The Carnot battery is a promising new concept in electricity storage. It uses an electric heat pump to convert the surplus energy produced by renewable sources into heat, which is then stored in water or liquid salt, and turned back into electricity when required via a modern steam engine and generator.
The world’s first prototype is being built in Stuttgart at the Institute of Engineering Thermodynamics (ITT) within the German Aerospace Centre (DLR), together with the European Chester consortium (Compressed Heat Energy Storage for Energy from Renewable Sources). The battery is based on the CHEST (Compressed Heat Energy Storage) process. At the heart of the system is a latent heat storage unit with a patented double-ribbed tube heat exchanger. The heat accumulator also serves as a heat exchanger between the heat pump and the heat engine.
“Carnot batteries have the potential to become an important building block for the energy revolution”, explains Prof. André Thess, director of the ITT, in a . “This is because such heat storage systems can be specifically integrated into the networks and energy systems of tomorrow in order to compensate for the temporally and locally fluctuating electricity generation from solar and wind energy and to cover peak loads”.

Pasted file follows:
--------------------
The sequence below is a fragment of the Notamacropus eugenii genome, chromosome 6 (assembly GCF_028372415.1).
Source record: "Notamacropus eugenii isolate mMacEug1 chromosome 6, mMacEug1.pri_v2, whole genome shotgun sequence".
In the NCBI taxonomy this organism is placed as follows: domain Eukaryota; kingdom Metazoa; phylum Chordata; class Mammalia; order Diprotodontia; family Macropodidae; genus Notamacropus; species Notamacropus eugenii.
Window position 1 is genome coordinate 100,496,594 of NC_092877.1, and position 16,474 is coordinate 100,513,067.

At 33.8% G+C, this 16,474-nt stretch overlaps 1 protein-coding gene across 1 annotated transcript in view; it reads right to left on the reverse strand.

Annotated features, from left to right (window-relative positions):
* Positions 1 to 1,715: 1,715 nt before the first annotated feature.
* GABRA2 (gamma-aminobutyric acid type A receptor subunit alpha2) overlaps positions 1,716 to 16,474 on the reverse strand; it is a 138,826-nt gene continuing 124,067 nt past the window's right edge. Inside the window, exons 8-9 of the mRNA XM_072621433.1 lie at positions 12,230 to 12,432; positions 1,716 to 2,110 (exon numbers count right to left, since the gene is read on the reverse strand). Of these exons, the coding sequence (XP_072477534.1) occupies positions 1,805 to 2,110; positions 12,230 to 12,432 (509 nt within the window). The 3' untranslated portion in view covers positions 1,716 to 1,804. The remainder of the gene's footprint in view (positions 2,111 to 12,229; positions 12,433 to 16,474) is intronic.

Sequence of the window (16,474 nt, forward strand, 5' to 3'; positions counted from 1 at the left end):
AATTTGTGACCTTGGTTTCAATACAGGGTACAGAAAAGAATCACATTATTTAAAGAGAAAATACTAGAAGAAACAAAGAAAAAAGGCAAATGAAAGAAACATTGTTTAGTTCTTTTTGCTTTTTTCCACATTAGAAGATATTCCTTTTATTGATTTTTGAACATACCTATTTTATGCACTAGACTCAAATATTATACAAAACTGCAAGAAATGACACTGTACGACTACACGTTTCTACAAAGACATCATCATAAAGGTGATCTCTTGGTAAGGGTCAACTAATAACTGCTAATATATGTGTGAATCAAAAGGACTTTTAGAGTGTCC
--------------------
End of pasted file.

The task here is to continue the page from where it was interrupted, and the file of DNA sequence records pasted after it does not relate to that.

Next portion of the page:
Compared to other thermal storage technologies such as pressurised water tanks, the Carnot battery is able to achieve higher storage efficiencies (from electricity to electricity) with fewer energy losses. Furthermore, with a storage capacity of 1000 megawatt hours it could provide a city the size of Stuttgart with a stable energy supply, and enables sector coupling of heat and electricity. Due to the simple, affordable materials used (water and salt), Carnot batteries are also more environmentally friendly than conventional batteries.
A test run in a pilot plant will take place later this year.